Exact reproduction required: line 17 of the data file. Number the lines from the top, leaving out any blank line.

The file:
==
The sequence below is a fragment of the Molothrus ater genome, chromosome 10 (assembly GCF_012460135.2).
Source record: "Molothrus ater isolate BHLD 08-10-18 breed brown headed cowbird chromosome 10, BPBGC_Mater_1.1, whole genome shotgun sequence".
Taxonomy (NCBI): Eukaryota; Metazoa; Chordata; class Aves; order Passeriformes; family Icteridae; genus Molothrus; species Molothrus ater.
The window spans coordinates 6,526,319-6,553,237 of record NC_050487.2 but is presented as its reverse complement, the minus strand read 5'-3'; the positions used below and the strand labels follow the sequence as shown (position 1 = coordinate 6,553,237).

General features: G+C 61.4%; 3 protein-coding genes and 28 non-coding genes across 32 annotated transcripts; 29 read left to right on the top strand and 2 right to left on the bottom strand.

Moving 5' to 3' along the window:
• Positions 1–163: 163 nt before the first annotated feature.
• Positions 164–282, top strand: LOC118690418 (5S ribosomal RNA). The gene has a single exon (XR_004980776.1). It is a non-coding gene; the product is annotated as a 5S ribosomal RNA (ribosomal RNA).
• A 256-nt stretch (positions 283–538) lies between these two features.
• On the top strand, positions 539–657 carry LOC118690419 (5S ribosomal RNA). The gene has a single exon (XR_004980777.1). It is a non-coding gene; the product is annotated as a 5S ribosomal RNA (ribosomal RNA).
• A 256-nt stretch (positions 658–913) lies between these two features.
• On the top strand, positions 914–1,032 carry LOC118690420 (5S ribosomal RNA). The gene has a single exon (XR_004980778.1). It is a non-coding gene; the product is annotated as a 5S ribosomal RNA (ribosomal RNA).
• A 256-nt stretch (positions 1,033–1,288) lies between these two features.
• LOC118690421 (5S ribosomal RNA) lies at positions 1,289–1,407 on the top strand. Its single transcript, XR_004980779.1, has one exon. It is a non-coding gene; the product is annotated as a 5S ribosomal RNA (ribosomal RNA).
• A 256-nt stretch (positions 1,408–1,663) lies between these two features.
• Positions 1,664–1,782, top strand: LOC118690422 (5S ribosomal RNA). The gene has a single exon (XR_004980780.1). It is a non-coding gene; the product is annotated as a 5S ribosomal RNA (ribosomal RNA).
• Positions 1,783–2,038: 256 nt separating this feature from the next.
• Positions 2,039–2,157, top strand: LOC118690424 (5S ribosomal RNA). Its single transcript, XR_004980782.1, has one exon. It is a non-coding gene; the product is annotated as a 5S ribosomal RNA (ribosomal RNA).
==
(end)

• Positions 1,783–2,038: 256 nt separating this feature from the next.